Soft fruits do much better after a cold winter. We had a marvellous berry harvest this year. The warming climate has been upsetting our hardy plants and this return to more 'normal' conditions (ie the conditions under which they evolved) has been good for them. Not so good for some more recent imports, mind. Many of the plants in our garden, including our bay tree (laurel) looked dead for months. I'm sure one bush only started regrowing about June. I put this down to cold shock.

Tsu Do Nimh is right that the most precarious time for grain crops is harvest. Cold wet grain will rot in storage; warm wet grain will sprout. Either is a disaster. All you need to damage our grain harvest is wet windy weather throughout August *makes sign to avert evil*. Soft fruits like strawberries are vulnerable to wet, too, but apples and pears just soak it up.

10-13-2011, 12:01 AM
I had a feeling it might be too general a question. I was hoping someone might have stumbled onto some wonderful table somewhere with nice lists to look at... Unfortunately, not everyone is quite as, er, focussed on the details as I am.

Kenn, I do know about climates - I was just being too lazy to look at my notes to say specifically what I'd worked out for each country. However, in the interests of precision, I give my notes on the Cold Lands:

These lands’ climates range from what is called an ‘oceanic’ climate to a ‘warm summer, humid continental’ climate. In short, these climates have an average temperature of above 10 C in the summer months and at least one month averaging below 0 C in the winter.

The humid continental climate is characterised by warm summers and cool winters, with more rainfall in the cooler months, and a period of settled snow during the winter.

The oceanic climate tends to be around the coastlines, and has milder summer and winter temperatures. Parts of them may verge on the ‘humid sub-tropical,’ with at least one month averaging over 22 C, 4 months averaging over 10 C, and one month averaging between -3 C and 18 C.

[In the northern wastelands] The climate is highland continental, and from there to subarctic (long, cold winters, short cool-to-mild summers where at least one month must have an average 24-hour temperature of 10C or above), and then to alpine tundra and polar further north.

I didn't express myself terribly clearly in the original post, but when I said northern Italy, I meant the humid continental climate. Having visited Lake Garda last September, I at least have a reasonable view of the sort of warmth they get. In southern Cadaln, Torsland, Hrafen, and Thoswid, for example, they can grow vines. That vines are imported and not native is why they get called 'vines' (and their product 'wine') and not something Germanic-based.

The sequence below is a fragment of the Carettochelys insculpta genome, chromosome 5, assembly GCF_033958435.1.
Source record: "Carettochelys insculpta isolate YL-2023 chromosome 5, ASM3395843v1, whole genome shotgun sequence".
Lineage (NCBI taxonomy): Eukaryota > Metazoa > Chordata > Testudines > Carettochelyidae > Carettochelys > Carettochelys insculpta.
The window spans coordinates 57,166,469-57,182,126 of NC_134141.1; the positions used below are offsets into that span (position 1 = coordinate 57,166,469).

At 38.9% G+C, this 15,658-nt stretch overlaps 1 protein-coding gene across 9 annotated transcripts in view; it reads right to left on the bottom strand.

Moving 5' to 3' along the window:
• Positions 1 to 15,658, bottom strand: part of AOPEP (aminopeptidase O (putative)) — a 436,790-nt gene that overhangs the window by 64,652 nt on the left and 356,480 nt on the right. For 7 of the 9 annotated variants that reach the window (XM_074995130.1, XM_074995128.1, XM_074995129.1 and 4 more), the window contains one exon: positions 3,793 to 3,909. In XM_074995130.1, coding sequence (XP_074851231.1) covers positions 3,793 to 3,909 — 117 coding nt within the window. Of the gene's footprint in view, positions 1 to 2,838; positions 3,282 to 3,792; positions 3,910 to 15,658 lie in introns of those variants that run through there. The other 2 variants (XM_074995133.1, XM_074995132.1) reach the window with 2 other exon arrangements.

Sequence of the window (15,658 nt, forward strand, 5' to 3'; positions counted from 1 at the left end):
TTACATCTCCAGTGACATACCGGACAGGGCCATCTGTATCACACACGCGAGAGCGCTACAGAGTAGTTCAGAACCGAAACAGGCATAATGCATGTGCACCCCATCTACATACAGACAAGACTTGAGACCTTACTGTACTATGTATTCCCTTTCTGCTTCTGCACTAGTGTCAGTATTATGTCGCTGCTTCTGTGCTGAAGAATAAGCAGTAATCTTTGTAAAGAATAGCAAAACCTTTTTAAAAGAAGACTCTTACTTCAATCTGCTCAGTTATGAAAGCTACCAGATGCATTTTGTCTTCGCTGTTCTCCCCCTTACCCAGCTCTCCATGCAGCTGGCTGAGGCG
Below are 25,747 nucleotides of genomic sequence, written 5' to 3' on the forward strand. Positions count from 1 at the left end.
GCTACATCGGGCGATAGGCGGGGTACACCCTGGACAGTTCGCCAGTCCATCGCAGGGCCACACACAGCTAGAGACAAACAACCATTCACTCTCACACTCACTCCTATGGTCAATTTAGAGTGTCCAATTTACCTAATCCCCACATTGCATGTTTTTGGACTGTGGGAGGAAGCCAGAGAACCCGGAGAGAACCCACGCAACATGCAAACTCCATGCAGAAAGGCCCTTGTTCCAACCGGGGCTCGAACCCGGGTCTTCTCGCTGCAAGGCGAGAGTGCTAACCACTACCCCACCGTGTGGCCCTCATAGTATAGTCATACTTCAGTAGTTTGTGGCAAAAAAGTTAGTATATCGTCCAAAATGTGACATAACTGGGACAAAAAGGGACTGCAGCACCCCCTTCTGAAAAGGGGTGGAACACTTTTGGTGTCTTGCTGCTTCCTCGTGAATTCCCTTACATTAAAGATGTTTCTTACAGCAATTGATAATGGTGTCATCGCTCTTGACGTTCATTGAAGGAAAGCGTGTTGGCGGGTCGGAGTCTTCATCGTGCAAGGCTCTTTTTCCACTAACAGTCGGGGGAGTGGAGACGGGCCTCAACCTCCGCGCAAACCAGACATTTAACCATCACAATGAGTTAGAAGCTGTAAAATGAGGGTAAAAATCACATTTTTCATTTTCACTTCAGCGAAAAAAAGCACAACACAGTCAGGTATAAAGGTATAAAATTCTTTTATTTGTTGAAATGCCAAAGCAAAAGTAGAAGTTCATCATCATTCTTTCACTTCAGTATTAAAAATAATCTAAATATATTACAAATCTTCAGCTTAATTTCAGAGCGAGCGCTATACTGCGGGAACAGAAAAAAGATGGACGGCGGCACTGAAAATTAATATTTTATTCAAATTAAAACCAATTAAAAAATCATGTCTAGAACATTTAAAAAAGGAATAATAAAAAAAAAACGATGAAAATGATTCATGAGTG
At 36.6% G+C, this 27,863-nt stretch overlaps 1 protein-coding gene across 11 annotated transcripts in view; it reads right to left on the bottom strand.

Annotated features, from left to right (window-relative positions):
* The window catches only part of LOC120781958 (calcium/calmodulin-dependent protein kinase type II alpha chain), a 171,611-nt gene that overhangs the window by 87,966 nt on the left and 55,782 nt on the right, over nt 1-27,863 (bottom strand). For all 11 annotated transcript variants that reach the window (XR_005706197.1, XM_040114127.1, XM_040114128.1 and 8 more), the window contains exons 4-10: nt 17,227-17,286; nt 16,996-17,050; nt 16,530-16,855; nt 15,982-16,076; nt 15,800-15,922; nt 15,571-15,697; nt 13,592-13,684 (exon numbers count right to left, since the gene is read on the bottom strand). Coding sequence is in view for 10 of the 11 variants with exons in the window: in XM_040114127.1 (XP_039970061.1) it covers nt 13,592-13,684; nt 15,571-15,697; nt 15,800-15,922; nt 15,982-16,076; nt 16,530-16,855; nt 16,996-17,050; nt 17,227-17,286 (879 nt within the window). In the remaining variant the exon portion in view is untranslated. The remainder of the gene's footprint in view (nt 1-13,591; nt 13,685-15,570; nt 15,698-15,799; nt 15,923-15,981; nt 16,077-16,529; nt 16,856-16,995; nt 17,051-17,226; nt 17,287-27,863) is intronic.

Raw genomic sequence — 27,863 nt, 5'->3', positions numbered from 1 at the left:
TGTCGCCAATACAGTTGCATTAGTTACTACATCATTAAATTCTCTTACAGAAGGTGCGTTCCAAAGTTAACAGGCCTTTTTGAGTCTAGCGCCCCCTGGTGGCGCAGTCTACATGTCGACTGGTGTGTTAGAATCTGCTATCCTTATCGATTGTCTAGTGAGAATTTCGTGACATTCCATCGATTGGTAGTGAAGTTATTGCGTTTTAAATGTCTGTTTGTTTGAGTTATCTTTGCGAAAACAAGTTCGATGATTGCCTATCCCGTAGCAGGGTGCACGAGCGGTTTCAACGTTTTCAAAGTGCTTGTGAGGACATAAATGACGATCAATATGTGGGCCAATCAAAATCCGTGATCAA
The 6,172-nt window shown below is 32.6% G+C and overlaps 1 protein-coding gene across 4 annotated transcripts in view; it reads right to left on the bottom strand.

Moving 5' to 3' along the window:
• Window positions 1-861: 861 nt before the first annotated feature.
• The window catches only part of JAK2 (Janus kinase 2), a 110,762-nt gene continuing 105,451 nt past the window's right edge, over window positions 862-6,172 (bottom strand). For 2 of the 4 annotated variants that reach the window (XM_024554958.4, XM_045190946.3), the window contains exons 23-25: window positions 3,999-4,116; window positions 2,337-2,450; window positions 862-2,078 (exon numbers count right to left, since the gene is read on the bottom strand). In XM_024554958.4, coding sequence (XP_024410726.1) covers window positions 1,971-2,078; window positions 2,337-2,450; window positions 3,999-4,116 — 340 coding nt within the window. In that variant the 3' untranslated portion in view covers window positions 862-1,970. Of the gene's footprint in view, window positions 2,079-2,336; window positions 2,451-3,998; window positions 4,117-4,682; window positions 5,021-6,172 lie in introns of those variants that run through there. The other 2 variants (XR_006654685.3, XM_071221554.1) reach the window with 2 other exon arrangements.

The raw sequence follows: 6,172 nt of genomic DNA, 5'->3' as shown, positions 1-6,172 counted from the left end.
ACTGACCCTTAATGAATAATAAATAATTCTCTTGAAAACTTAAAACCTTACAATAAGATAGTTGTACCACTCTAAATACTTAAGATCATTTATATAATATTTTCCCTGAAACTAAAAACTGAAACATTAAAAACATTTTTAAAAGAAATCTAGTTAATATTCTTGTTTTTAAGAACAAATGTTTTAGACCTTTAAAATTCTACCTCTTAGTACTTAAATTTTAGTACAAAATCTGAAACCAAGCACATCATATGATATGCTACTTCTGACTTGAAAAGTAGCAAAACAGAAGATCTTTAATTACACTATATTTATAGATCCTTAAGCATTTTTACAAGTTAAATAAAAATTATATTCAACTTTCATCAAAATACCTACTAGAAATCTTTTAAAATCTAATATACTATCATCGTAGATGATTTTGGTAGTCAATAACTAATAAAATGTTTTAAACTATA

Anyway, besides all that, you have all given me a perfect answer - I already have a long period of rain after Harailt's death. I can start the worst of it when he gets shot and follow it with thunder and hailstorms that flatten any remaining crops as he dies (infected wound, takes him a couple of weeks to die).

Buffysquirrel, I know about the berry harvest this year - we had blackberries and raspberries falling off the bramble! And the apples and pears were a good harvest too.

Thanks for your help all!

10-13-2011, 12:07 AM
If you want to learn more about gardening in general, and how to grow all year (and a bit on what conditions plants like- ex: Broccoli and beets are cool season plants, and the first is doing great in my garden right now.), I highly recommend checking out a copy of Four Season Gardening. If your library doesn't have it, and your bookstore allows you to sit and read, most large bookstores carry it.

Also, soil is critical, and changes a fair bit over a reasonably small distance.

You might also check out companion gardening, since you mention wanting to know what goes well together. Most info on the web gives vegetable and herb lists, but if you google 'apple tree companion plants' you should get some hits.

Bees help too :)

10-13-2011, 12:09 AM
Lastly, almost all plants require very specific conditions to 'hatch' and when they are young (more water for one), and different conditions when established (too much rain often leads to disease like mildew), so keep that in mind. I know you're not likely to outline the day to day weather over the course of weeks or months, but since you're asking...